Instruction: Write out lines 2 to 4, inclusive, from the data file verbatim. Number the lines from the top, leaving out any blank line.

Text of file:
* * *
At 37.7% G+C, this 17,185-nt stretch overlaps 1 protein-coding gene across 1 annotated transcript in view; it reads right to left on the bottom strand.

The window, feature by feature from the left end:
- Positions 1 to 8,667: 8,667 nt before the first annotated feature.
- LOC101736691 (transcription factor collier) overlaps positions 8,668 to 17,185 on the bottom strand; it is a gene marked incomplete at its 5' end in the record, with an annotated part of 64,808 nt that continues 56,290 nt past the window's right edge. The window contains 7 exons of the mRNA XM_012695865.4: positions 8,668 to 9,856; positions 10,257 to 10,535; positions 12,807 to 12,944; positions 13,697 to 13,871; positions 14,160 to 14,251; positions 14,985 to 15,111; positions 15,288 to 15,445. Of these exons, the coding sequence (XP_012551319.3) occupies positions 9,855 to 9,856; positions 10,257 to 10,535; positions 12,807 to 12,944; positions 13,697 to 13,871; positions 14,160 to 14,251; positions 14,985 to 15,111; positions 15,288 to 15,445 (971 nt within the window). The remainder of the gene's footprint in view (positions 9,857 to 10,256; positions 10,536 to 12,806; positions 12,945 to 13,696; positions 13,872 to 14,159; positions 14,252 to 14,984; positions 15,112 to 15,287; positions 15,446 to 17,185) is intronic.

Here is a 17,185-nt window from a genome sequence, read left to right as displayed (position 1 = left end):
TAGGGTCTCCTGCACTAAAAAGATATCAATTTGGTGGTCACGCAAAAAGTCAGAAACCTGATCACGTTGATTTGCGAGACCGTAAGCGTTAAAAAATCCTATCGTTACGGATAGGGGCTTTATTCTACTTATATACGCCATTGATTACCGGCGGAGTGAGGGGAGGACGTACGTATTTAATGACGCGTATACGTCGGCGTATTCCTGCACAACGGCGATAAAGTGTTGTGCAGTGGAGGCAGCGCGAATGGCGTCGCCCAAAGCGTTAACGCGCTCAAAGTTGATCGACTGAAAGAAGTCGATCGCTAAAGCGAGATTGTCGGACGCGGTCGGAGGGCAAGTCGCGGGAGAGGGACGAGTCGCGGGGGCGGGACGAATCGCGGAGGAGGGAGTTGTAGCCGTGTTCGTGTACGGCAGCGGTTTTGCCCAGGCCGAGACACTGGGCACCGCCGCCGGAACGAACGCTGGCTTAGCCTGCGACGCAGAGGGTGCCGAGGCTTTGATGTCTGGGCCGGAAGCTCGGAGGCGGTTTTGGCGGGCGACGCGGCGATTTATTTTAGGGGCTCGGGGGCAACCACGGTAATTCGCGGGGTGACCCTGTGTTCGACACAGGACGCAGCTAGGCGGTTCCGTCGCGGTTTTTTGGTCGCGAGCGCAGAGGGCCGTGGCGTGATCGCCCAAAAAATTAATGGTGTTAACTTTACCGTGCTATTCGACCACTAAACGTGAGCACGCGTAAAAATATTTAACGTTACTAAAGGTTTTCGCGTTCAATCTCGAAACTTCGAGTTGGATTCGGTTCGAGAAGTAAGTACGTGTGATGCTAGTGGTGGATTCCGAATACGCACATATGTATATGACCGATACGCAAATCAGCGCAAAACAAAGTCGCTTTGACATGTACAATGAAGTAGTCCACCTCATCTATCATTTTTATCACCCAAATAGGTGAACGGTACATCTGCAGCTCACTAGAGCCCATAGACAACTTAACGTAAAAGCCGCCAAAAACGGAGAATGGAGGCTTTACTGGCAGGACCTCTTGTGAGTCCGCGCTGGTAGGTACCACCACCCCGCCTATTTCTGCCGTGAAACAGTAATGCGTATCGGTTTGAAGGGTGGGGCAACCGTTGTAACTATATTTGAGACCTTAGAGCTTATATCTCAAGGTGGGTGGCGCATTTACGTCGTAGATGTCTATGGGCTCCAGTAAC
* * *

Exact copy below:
The window, feature by feature from the left end:
- Positions 1 to 8,667: 8,667 nt before the first annotated feature.
- LOC101736691 (transcription factor collier) overlaps positions 8,668 to 17,185 on the bottom strand; it is a gene marked incomplete at its 5' end in the record, with an annotated part of 64,808 nt that continues 56,290 nt past the window's right edge. The window contains 7 exons of the mRNA XM_012695865.4: positions 8,668 to 9,856; positions 10,257 to 10,535; positions 12,807 to 12,944; positions 13,697 to 13,871; positions 14,160 to 14,251; positions 14,985 to 15,111; positions 15,288 to 15,445. Of these exons, the coding sequence (XP_012551319.3) occupies positions 9,855 to 9,856; positions 10,257 to 10,535; positions 12,807 to 12,944; positions 13,697 to 13,871; positions 14,160 to 14,251; positions 14,985 to 15,111; positions 15,288 to 15,445 (971 nt within the window). The remainder of the gene's footprint in view (positions 9,857 to 10,256; positions 10,536 to 12,806; positions 12,945 to 13,696; positions 13,872 to 14,159; positions 14,252 to 14,984; positions 15,112 to 15,287; positions 15,446 to 17,185) is intronic.